Sunday, September 30, 2012

Dredd Review: Beauty and Brutality

In the '80s and '90s, I only had glancing familiarity with the British sci-fi/fantasy scene. I mostly knew it from the Fighting Fantasy books, the Fiend Folio, Warhammer, and the British adventures published by TSR. To my eye, there seemed to be a punk-infused, worn-down, decadent and tragic nihilism laced through it all. I saw it in spades when I finally got my hands on some of the stuff published in 2000 AD. I saw it in Slaine, I saw it in Halo Jones. But it was Judge Dredd that seemed to be its purest expression.

The Stallone flick was, alas, more silly than anything else, an attempt to cram Dredd into the action tropes of Hollywood at the time. And while I sometimes mourn the loss of some of those tropes, Dredd wasn't made to fit them. Luckily, the new movie doesn't try.

There's a lot to love about this flick. The atmosphere is perhaps a touch too present day (thanks primarily to the costuming of the average citizens and the vehicles on the streets) but that vanishes once the Judges get stuck in, deep in a 1 kilometer tall archology, laying waste to perps and assassins. And it's exactly what the trailers promise: two Judges, cut off and alone, versus an entire building of thugs and toughs with all manner of weaponry and sadistic creativity.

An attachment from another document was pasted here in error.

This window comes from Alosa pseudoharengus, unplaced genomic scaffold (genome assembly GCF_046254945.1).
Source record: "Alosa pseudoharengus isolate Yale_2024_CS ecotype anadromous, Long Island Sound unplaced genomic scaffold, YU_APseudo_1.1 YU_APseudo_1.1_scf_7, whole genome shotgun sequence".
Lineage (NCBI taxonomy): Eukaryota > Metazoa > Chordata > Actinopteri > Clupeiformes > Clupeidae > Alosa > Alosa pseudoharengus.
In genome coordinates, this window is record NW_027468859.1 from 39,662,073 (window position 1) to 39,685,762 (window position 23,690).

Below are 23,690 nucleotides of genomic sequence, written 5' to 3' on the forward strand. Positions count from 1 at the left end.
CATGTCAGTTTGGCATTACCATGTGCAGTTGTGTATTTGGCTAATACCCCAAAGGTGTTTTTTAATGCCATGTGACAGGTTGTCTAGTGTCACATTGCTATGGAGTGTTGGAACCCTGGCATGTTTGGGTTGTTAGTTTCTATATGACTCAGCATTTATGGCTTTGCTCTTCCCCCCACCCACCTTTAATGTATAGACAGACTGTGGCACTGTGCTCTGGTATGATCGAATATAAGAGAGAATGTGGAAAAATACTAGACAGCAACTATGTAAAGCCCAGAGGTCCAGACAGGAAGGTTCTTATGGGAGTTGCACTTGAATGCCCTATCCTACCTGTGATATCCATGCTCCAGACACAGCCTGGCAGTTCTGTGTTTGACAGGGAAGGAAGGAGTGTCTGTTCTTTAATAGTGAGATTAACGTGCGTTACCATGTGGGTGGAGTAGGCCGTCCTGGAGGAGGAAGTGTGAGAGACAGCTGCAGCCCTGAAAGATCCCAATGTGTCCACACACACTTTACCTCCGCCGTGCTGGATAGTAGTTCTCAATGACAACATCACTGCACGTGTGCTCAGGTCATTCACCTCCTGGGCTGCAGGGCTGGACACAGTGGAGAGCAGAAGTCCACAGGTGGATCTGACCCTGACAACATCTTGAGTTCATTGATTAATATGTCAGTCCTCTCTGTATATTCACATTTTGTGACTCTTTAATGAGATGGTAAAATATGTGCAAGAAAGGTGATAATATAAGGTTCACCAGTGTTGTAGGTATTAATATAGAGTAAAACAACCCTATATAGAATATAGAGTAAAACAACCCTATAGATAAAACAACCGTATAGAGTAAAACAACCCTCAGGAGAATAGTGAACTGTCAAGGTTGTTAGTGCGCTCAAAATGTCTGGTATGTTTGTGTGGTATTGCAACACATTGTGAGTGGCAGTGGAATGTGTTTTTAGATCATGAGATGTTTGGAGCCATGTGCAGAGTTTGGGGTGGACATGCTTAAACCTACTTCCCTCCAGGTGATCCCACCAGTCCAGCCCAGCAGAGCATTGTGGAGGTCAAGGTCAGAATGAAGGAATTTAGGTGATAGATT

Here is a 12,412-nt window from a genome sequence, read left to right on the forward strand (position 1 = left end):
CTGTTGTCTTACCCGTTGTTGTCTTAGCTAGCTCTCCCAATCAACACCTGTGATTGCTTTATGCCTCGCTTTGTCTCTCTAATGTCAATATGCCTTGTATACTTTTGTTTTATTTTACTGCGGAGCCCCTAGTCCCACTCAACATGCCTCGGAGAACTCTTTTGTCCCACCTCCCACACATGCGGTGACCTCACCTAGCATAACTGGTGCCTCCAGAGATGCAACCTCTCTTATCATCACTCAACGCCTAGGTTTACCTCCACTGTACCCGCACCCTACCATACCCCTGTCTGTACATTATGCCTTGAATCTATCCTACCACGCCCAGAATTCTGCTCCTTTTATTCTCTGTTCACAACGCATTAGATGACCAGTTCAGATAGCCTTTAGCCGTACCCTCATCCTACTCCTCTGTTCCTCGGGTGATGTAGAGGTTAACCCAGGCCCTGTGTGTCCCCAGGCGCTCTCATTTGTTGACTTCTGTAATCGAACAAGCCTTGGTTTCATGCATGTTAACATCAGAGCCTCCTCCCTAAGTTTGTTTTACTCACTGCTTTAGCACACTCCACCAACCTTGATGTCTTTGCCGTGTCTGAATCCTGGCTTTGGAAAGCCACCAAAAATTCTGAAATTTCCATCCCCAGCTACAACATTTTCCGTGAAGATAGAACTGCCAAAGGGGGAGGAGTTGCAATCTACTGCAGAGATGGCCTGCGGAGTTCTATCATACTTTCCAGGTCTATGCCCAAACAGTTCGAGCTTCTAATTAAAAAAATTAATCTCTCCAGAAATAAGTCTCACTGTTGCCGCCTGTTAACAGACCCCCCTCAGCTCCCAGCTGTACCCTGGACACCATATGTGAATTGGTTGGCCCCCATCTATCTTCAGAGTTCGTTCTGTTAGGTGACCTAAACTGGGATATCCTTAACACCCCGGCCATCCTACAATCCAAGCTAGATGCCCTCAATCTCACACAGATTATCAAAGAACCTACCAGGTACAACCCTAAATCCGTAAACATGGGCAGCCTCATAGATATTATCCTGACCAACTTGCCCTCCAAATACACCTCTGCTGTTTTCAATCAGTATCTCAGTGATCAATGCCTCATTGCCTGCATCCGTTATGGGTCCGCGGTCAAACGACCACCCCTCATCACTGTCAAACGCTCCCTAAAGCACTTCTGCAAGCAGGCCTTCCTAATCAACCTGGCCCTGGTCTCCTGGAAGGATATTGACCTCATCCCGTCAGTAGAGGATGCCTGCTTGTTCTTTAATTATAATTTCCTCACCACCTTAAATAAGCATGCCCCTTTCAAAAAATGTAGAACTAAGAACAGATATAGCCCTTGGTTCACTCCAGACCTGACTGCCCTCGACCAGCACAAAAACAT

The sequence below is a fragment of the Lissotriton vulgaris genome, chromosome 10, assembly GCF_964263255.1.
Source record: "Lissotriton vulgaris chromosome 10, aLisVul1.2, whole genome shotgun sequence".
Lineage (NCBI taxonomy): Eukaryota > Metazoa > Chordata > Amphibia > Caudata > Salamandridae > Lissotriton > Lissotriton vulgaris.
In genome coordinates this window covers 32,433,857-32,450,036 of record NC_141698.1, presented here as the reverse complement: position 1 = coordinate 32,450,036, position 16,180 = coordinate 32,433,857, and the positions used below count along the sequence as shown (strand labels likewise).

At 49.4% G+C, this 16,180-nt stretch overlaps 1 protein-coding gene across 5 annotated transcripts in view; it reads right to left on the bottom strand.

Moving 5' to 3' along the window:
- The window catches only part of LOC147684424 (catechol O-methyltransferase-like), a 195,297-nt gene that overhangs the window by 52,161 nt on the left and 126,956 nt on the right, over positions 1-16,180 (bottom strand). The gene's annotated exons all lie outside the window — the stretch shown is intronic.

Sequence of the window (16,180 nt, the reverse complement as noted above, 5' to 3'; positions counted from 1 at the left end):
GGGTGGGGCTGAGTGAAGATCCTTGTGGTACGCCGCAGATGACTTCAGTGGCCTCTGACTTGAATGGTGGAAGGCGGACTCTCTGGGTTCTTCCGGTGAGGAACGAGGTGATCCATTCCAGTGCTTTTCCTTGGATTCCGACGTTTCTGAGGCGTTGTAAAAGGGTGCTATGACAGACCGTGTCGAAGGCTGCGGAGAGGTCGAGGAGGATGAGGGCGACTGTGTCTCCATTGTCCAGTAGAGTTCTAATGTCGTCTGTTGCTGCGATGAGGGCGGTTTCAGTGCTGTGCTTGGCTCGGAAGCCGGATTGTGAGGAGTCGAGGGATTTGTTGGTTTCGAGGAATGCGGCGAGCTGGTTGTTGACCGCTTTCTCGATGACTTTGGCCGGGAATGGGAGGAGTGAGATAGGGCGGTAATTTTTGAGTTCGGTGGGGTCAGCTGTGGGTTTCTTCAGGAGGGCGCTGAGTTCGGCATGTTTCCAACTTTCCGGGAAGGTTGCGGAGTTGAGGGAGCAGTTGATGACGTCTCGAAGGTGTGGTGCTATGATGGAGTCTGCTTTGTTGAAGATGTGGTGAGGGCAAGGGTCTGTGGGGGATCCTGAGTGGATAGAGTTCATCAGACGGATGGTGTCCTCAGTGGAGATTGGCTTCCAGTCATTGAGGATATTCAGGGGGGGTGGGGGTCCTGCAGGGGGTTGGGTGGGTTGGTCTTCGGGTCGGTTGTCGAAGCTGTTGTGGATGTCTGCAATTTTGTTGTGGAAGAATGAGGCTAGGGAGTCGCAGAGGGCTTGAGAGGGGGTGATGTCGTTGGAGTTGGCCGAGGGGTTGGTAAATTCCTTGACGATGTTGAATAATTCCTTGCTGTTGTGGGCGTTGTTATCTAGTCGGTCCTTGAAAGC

Make no mistake about it: this is one of the most brutal movies I've seen in a while that was neither horror nor directed by Tarantino. Innocent passers-by and perps are smashed by speeding vehicles (leaving a blood splatter on the spiderwebbed windshield where their skull struck), mowed down by massed rotary cannon fire, set aflame, or have their faces ripped apart by bullets (shown in intimate slow-motion).

 The slow-motion is a running theme in the movie. The bad guys are selling a new drug that makes time appear to move at 1% its normal speed and makes every surface shimmer and gleam where the light hits it. The moments where we see through the eyes of those using the drug are some of the most brutal and gorgeous captured on film. And absolutely lovely in 3D. Film makers are clearly starting to get a handle on the tech. This is the second film I've seen this year that makes good use of it. And honestly, I'm not sure 3D is fully up to the promise of this film; it's going to look amazing when remastered for a full-on holographic experience.

Karl Urban joins the justly-celebrated Hugo Weaving as an actor who's willing to do what it takes to bring a character to life. Just as Weaving did in “V for Vendetta,” Urban never once reveals his face in this movie. Dredd never takes off his helmet. His relationship with the cute blonde Judge trainee is purely platonic mentorship. In fact, she's one of only two judges who are seen without helmets on.

The soundtrack is pulsing, dark, and brooding, a sort of grungy techno-beat. Imagine if you took the better parts of the Green Lantern soundtrack and, well, grunged them. It fits extremely well for Judge Dredd.

The plot is simple, but slips in a few twists, playing with our expectations, and nicely ratcheting up the tension throughout. There's nothing fancy here; the movie is a straight-forward sci-fi action flick, and never tries to be anything else.

If you're looking for a bit of the ol' ultra-violence, I can heartily recommend this movie, and I further recommend you catch this one on the big screen and in 3D.